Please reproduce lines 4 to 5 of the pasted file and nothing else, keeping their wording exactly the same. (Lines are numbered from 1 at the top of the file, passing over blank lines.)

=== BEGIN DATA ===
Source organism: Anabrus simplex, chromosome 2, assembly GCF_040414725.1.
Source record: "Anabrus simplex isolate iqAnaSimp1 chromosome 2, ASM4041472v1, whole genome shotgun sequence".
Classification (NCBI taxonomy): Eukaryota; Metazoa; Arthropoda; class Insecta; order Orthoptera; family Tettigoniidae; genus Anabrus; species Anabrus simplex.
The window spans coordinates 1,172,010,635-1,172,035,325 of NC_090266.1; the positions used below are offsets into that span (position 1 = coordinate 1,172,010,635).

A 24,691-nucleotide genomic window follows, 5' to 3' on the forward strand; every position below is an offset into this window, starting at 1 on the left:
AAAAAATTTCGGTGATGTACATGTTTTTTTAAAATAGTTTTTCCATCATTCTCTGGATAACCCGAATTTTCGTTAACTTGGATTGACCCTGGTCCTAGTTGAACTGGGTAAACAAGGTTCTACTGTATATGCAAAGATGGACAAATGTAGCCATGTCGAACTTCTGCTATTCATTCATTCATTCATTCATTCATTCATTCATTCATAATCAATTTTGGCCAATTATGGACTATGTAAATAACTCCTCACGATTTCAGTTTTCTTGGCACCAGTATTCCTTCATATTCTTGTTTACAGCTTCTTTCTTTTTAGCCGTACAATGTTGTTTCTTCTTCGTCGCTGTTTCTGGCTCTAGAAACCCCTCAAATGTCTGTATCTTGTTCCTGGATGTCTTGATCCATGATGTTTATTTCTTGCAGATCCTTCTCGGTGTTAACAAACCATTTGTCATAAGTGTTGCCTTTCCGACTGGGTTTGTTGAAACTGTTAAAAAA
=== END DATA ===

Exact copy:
The window spans coordinates 1,172,010,635-1,172,035,325 of NC_090266.1; the positions used below are offsets into that span (position 1 = coordinate 1,172,010,635).

A 24,691-nucleotide genomic window follows, 5' to 3' on the forward strand; every position below is an offset into this window, starting at 1 on the left: